Aging with Your Art

                This is a tough topic to cover, because it’s hard to touch on it without seeming like you’re belittling your earlier works, something few writers/painters/general artists want to do. Yet it is one I think merits discussion, especially as the digital landscape has made it so far fewer books are every truly “out of print” or even hard to find.

                Let’s go ahead and lay down what I’m talking about, for anyone who wasn’t tipped by the title. We’ll use me for an example, mostly because I’m more comfortable discussing my own career growth than someone else’s. I release 3 novel-length books per year. That means as of the writing of this blog (2019), I’ve released 18 books in the 6 years since I started as a writer, and that’s ignoring all the novellas, site stories, and other content.

                Point is, I’ve done a lot of writing in the last decade. As you might expect, doing a thing for hundreds/thousands of hours, I’ve gotten better at it. At the story-telling, yes, but also just in the simple nuts and bolts of creating a book. Moving into audiobooks made me way more conscious of dialog tags, including beta-readers highlighted my tendency to overuse a phrase in a book, I could go on for a while. All of which is a good thing, mind you. If I’d been doing this for six years at that pace and couldn’t find any areas where I’d grown, it would probably be time to consider a career change.

                All of which was a very long lead-in to address the main subject of today’s blog: How to age with your art. Because the curse of being indie is that it can be very tempting to go back, knowing what you know now, and fiddle with things a bit. A tweak here, a change there, you’ve learned so much, it would be easy to fall back into. Outside of basic, foundational corrections (Usually large amounts of typos and formatting) you’ll largely want to resist that urge. Trying to update your older works is a poor use of your time and energy that could be put toward making something new, plus risks inadvertently losing the charm you captured on your first go through. Most of all: you want the story to be consistent, whether a reader picked it up today or three years ago. They need to be able to discuss the same tale, and the more you tweak, the more you risk wrecking that.

                So, if constant tweaking is out (it is) then how do we as creators cope with seeing something and resisting the urge to reach our hands in and polish it a tad more? As with the majority of such topics, there really is no hard and fast rule, but in talking with other authors I’ve found a few tactics that work for folks.

                The biggest of which is to remember that it’s a good thing you can see flaws you missed before. That’s why I touched on it above, it’s part of the common vernacular in these talks. You have to mentally contextualize it as growth, rather than failing to spot a typo or the same adjective twice in one sentence. Keeping that proper mindset at the forefront not only halts you from slipping down a few dark mental slopes, it also changes the way you react to noticing old errors. Rather than dwelling on them, they become kicks in the pants to go double-check your current WIP and make sure you’re not making the same mistakes. If you’re always striving to improve, then you’ll spend your life running into this issue, best to put it in perspective early on.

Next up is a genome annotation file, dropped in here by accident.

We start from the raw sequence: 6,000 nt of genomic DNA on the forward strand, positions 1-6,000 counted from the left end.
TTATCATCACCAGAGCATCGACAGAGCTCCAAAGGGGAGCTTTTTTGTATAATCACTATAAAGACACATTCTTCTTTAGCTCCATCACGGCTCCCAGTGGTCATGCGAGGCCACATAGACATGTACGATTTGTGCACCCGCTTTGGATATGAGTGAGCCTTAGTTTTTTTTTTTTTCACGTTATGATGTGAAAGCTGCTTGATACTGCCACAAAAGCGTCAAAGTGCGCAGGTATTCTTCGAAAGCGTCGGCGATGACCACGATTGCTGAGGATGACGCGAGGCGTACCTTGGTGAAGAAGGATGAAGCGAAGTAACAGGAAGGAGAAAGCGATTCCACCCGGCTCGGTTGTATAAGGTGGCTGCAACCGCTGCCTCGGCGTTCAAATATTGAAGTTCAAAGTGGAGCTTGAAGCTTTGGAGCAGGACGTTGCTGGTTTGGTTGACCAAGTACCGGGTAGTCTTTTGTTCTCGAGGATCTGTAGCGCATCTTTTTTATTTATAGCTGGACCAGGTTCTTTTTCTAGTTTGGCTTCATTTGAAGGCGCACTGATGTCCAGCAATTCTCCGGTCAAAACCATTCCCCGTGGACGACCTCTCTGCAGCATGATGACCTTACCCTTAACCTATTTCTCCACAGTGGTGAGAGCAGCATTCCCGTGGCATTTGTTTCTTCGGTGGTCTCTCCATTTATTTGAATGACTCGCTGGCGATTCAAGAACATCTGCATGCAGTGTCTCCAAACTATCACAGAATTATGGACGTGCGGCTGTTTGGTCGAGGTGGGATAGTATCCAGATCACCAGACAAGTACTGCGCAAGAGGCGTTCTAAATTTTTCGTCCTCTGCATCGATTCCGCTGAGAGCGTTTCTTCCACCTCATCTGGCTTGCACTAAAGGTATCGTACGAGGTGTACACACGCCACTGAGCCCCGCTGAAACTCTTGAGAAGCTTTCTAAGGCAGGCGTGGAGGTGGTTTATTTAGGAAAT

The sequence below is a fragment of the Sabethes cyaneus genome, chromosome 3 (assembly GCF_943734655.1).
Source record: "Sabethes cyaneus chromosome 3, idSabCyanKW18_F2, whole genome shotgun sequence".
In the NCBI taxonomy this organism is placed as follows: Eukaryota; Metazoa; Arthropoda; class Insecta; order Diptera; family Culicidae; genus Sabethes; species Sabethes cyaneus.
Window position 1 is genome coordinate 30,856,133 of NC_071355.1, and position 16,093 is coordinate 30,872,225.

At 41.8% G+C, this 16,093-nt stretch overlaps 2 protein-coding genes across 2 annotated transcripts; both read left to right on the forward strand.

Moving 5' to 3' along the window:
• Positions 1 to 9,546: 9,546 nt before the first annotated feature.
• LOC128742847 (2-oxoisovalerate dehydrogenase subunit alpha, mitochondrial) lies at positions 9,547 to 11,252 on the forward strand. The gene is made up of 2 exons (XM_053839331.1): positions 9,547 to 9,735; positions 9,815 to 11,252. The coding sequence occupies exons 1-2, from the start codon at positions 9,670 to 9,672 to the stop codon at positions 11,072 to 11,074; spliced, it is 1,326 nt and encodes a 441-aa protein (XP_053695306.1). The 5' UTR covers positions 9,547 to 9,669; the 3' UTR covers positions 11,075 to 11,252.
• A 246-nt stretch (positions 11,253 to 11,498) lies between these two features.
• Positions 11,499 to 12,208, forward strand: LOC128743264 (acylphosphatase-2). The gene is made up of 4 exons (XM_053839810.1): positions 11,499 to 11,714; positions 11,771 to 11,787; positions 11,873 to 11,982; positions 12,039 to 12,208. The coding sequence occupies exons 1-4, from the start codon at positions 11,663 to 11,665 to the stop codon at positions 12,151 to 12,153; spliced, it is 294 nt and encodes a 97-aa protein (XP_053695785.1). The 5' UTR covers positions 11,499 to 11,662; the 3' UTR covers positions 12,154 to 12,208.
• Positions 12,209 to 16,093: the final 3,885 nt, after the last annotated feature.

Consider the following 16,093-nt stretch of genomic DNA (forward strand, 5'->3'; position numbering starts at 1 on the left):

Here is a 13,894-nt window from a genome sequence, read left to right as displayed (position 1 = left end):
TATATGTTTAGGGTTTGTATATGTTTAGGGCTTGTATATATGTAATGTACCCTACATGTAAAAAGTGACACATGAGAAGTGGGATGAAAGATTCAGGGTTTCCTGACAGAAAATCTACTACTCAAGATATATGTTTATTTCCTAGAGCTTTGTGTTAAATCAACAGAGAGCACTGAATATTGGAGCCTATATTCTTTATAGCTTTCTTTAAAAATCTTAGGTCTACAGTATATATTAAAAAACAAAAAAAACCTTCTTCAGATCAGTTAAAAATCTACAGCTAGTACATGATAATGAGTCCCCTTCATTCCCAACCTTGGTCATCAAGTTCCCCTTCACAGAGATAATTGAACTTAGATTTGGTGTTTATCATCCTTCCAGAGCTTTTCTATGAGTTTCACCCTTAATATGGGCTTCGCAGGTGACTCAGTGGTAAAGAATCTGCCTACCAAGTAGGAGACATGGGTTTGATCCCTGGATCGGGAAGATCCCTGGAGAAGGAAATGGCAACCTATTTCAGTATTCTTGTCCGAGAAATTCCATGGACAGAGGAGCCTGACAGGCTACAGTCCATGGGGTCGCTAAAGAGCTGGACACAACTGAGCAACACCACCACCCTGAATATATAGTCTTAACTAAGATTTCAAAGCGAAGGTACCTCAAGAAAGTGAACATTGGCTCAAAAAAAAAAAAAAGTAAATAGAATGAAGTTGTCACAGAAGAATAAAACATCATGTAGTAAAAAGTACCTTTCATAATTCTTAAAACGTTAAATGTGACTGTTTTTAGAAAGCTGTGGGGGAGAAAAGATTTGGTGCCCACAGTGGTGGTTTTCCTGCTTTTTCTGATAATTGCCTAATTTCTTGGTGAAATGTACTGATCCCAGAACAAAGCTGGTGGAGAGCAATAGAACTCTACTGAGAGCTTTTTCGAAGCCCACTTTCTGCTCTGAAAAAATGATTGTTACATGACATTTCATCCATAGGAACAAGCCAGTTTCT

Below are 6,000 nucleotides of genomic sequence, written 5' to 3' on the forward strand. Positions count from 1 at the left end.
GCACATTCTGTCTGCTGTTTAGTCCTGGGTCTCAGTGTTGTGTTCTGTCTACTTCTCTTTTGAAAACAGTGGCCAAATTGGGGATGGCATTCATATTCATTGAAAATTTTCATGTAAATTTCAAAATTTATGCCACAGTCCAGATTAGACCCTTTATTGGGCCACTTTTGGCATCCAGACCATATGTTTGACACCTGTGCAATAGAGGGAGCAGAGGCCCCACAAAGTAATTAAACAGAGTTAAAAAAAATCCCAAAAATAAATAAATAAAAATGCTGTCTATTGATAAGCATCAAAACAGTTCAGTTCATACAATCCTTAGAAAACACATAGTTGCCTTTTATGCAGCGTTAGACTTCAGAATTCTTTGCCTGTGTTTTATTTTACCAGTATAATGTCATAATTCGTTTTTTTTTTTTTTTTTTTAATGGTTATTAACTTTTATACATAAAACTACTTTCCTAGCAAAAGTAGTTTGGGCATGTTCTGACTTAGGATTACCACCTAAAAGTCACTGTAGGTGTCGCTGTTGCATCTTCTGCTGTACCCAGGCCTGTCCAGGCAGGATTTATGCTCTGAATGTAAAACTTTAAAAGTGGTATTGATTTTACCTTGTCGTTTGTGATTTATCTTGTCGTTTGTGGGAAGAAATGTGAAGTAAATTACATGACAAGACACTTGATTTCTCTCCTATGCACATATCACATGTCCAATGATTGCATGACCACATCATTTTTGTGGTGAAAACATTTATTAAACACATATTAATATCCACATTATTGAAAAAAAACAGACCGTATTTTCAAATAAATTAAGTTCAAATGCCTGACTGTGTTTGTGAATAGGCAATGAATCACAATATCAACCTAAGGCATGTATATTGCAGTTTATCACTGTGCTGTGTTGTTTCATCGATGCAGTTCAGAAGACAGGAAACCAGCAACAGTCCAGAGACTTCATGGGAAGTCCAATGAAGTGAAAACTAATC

The next bit is to remember that no book is perfect. I struggled with this for a long time, and still do to this day, every typo I find is like a needle in the skin. But eventually, you have to make peace with imperfection. I even keep this Neil Gaiman tweet saved to my desktop, a reminder for when my brain tries to get overly hung up on some unattainable ideal:


                Here’s a good hint, if the creative team of Neil Gaiman, Terry Pratchett, and all the creative resources that entails couldn’t create a book with no errors, the rest of us probably won’t pull it off either. It’s okay that your older books have some flaws. Your current ones will too. Sometimes, that’s even a good thing, more than one idea has started as an accident.

                Ultimately, the final tip I have is the one I lean on the most: looking at the story. Even if I didn’t catch every last issue, so long as I can still look at the story being told and feel good about the work, I’m okay. Your form will get refined, your style more skillful, but assuming you got across the ideas and feelings you were putting on the page, there’s nothing to feel bothered about. Doing the best you can at the time is always something to be proud of.

                It’s entirely natural to want to put out the absolute optimal product you can as a writer. That’s a good feeling, hold onto it and keep it close, especially in the hard times. However, once a book exists, you have to let it find its own way. Take your lessons and put them into your next project, which itself will have eventual flaws, and that will be okay too. So long as you’re putting all you have into a work, the effort itself will stand the test of time.